The problem

P07 (**) Flatten a nested list structure.


scala> flatten(List(List(1, 1), 2, List(3, List(5, 8))))
res0: List[Any] = List(1, 1, 2, 3, 5, 8)

Initial thoughts

Flattening lists is a perfect application for recursive functions, and the algorithm shouldn't be too complex. The key point in flattening is the possibility to tell apart a list from a non-list element, to rule the call of another recursion. To solve this I will probably have to deal with typed patterns.

The recursive solution

The flatten() method of List objects works only if the list contains "traversable collections".

scala> List(List(1,2), List(3,4)).flatten
res2: List[Int] = List(1, 2, 3, 4)

But if we add a non-traversable element such as a single Int the list becomes a list of Any and there is no way for Scala to use them as traversable collections

scala> List(List(1,2), List(3,4), 5).flatten
<console>:8: error: No implicit view available from Any => scala.collection.TraversableOnce[B].
              List(List(1,2), List(3,4), 5).flatten

So this problem cannot be solved with the simple application of a method. My first solution was this

def flatten[A](l: List[A]): List[A] = l match {
    case Nil => Nil
    case (h:List[A])::tail => flatten(h):::flatten(tail)
    case (h:A)::tail => h::flatten(tail)

I have been very creative in trying to match a list or an element, but fortunately Scala seems to have a coherent syntax.

This code gives nevertheless problems when compiled. The following warning was printed by the compiler "warning: there were 2 unchecked warnings; re-run with -unchecked for details" and running it with the suggested options results in "warning: non variable type-argument A in type pattern List[A] is unchecked since it is eliminated by erasure". Another warning was issues for the (h:A) code in the third case statement.

Well this page talks a lot about typed patterns and type erasure in Scala. The short story is that Scala compiles for the JVM, which does not keep type information for collections (this is a complex matter, and not knowing Java I don't fully grasp the whole thing now).

This version seems to be correct

def flatten(l: List[Any]): List[Any] = l match {
    case Nil => Nil
    case (h:List[_])::tail => flatten(h):::flatten(tail)
    case h::tail => h::flatten(tail)

I had to change the input arguments to List[Any] and discard the type information. This function works as expected, but there is no check of the incoming data types.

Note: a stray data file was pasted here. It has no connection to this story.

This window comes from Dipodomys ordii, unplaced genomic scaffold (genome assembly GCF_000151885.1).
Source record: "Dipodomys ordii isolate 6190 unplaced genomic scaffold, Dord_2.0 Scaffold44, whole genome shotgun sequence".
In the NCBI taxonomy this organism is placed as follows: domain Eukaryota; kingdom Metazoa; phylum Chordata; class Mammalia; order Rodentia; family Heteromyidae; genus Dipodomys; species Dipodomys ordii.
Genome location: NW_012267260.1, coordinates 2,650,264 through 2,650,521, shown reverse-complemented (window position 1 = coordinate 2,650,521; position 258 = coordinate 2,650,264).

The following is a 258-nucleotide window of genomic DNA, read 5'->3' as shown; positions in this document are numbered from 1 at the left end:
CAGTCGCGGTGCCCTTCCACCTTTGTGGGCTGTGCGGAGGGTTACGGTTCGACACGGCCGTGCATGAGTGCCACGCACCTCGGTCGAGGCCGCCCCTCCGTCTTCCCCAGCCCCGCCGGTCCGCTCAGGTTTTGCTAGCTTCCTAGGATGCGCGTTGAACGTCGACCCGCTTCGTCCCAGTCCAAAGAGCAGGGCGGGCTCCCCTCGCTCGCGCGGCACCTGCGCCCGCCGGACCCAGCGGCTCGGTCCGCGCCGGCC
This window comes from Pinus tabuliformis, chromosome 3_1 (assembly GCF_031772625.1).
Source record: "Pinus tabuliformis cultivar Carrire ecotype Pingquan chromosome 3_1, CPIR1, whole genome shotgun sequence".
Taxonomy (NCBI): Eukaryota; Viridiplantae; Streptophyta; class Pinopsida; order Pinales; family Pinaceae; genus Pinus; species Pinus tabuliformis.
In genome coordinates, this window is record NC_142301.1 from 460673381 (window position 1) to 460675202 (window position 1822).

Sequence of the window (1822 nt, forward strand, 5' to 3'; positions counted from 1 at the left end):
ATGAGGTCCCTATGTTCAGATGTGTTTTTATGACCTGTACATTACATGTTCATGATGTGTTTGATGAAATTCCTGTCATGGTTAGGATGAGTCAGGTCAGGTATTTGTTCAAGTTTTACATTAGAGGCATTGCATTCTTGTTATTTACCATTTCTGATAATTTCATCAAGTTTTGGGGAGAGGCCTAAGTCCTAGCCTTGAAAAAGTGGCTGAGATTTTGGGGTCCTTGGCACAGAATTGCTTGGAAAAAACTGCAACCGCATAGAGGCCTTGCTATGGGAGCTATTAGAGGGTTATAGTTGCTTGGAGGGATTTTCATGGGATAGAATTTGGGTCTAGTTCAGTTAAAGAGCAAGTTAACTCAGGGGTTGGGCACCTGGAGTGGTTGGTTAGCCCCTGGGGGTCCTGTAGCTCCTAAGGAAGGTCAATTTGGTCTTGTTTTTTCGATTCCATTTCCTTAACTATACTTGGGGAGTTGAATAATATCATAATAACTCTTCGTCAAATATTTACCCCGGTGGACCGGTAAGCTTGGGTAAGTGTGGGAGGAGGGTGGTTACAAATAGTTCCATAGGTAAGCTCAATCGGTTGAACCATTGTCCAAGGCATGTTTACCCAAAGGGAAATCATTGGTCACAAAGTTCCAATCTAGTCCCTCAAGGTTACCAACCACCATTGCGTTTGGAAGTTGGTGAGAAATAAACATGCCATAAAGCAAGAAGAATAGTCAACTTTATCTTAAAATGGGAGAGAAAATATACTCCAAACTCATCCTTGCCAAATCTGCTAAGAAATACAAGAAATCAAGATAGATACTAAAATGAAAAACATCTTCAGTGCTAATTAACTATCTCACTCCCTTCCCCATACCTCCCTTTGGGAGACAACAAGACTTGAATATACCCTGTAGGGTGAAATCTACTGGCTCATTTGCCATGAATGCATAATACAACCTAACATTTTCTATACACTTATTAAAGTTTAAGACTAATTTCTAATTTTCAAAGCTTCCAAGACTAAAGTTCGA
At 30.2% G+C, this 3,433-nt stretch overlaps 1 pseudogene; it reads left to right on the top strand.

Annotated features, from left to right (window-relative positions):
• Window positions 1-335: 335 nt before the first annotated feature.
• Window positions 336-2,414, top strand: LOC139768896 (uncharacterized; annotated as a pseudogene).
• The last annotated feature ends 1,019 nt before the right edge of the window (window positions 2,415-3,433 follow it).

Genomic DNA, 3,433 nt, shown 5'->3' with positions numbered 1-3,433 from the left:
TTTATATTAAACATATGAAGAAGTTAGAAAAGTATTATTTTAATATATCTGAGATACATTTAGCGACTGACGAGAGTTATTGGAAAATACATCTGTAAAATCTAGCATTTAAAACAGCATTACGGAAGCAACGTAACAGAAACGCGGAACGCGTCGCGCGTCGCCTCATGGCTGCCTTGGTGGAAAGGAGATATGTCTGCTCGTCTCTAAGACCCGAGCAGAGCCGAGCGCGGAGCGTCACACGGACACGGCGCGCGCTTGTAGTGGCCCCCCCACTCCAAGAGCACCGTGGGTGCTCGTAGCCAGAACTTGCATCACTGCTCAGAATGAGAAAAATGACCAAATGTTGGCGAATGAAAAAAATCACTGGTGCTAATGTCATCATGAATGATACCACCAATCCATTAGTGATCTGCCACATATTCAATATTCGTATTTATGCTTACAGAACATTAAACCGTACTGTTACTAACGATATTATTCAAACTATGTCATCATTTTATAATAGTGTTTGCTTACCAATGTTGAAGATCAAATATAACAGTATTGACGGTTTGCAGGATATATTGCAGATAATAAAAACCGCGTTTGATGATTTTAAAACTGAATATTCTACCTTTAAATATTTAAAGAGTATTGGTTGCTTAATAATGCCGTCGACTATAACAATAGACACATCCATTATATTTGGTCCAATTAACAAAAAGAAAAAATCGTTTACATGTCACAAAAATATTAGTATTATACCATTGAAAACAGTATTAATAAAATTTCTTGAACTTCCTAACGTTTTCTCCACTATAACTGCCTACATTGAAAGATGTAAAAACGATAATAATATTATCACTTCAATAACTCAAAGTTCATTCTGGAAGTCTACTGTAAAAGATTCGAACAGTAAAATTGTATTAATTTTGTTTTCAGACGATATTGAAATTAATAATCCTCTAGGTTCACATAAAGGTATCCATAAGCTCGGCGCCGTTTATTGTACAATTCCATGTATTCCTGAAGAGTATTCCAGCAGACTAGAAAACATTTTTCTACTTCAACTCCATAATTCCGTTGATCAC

The algorithm here splits the list in two, head and tail and joins them together again after they have been processed by flatten() itself. Its tail recursive version is rather simple

def flatten(l: List[Any]): List[Any] = {
    def _flatten(res: List[Any], rem: List[Any]):List[Any] = rem match {
        case Nil => res
        case (h:List[_])::Nil => _flatten(res, h)
        case (h:List[_])::tail => _flatten(res:::h, tail)
        case h::tail => _flatten(res:::List(h), tail)
    _flatten(List(), l)

This initially seemed to be a good solution. but one of the readers of the blog spotted that it doesn't work properly. For example

scala> flatten(List(List(4, List(5,6)), 5))
res5: List[Any] = List(4, List(5, 6), 5)

This happens because the line case (h:List[_])::tail => _flatten(res:::h, tail) appends the head of the list directly to res without checking if it is a list itself. This can be solved by calling flatten on h before appending it

def flatten(l: List[Any]): List[Any] = {
    def _flatten(res: List[Any], rem: List[Any]):List[Any] = rem match {
        case Nil => res
        case (h:List[_])::Nil => _flatten(res, h)
        case (h:List[_])::tail => _flatten(res:::flatten(h), tail)
        case h::tail => _flatten(res:::List(h), tail)
    _flatten(List(), l)

which this time works properly

scala> flatten(List(List(4, List(5,6)), 5))
res5: List[Any] = List(4, 5, 6, 5)

At this point I understand that I need to learn how to write unit tests in Scala, I miss TDD!!


List objects provide a very interesting method, flatMap() that, just like map(), applies a given function to all elements of the list. While map() builds the resulting collection concatenating the results of each application, flatMap() concatenates the elements of the collection that results from each application.

The difference becomes evident with this simple example

scala> List(1,2,3,4).map( e => List(e,e*2) )
res5: List[List[Int]] = List(List(1, 2), List(2, 4), List(3, 6), List(4, 8))

scala> List(1,2,3,4).flatMap( e => List(e,e*2))
res6: List[Int] = List(1, 2, 2, 4, 3, 6, 4, 8)

Here, map() is used to produce a list for each element containing the element itself and the element multiplied by two. As you can see the result of the map() method is a list of lists. flatMap(), conversely, returns the concatenation of all elements.

The point here is that the function given to flatMap() shall return a list, which is then flattened, by the method itself, in that its elements are taken from the list and directly put into the source list.

Our function could be expressed by the following sentence: if the element is a list, call the function recursively, otherwise return a list containing that element. How can we express such a function? Scala allows to define partial functions as case sequences (see here) so the solution is pretty simple

def flatten(l: List[Any]): List[Any] = l flatMap {
    case ls: List[_] => flatten(ls)
    case h => List(h)

Pay attention to the fact that this function has to drop the type check just like the first one.


2020-02-15: Thanks Raja for spotting the error with nested lists. You can see his considerations here

Final considerations

Type erasure is a new concept, and one shall be aware of it. Partial functions as case sequences are really handy, and so are the map() and flatMap() methods.


The GitHub issues page is the best place to submit corrections.